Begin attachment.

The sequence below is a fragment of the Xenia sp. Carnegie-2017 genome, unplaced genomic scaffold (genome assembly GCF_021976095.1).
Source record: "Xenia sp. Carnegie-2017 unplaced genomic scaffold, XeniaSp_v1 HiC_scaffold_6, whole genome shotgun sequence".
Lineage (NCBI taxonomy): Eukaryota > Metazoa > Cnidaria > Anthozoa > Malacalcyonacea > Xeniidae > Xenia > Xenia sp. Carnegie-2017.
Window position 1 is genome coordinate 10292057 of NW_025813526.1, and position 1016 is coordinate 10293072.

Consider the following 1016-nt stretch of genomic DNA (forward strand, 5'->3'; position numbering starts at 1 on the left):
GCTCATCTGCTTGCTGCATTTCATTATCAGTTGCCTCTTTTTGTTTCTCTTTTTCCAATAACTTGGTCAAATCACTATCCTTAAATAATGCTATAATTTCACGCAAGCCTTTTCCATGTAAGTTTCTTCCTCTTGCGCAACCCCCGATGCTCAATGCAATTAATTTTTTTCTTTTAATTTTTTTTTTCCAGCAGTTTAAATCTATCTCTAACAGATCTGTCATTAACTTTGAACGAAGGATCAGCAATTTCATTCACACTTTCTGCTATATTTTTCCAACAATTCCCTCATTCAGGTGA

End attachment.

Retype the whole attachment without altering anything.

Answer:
The sequence below is a fragment of the Xenia sp. Carnegie-2017 genome, unplaced genomic scaffold (genome assembly GCF_021976095.1).
Source record: "Xenia sp. Carnegie-2017 unplaced genomic scaffold, XeniaSp_v1 HiC_scaffold_6, whole genome shotgun sequence".
Lineage (NCBI taxonomy): Eukaryota > Metazoa > Cnidaria > Anthozoa > Malacalcyonacea > Xeniidae > Xenia > Xenia sp. Carnegie-2017.
Window position 1 is genome coordinate 10292057 of NW_025813526.1, and position 1016 is coordinate 10293072.

Consider the following 1016-nt stretch of genomic DNA (forward strand, 5'->3'; position numbering starts at 1 on the left):
GCTCATCTGCTTGCTGCATTTCATTATCAGTTGCCTCTTTTTGTTTCTCTTTTTCCAATAACTTGGTCAAATCACTATCCTTAAATAATGCTATAATTTCACGCAAGCCTTTTCCATGTAAGTTTCTTCCTCTTGCGCAACCCCCGATGCTCAATGCAATTAATTTTTTTCTTTTAATTTTTTTTTTCCAGCAGTTTAAATCTATCTCTAACAGATCTGTCATTAACTTTGAACGAAGGATCAGCAATTTCATTCACACTTTCTGCTATATTTTTCCAACAATTCCCTCATTCAGGTGA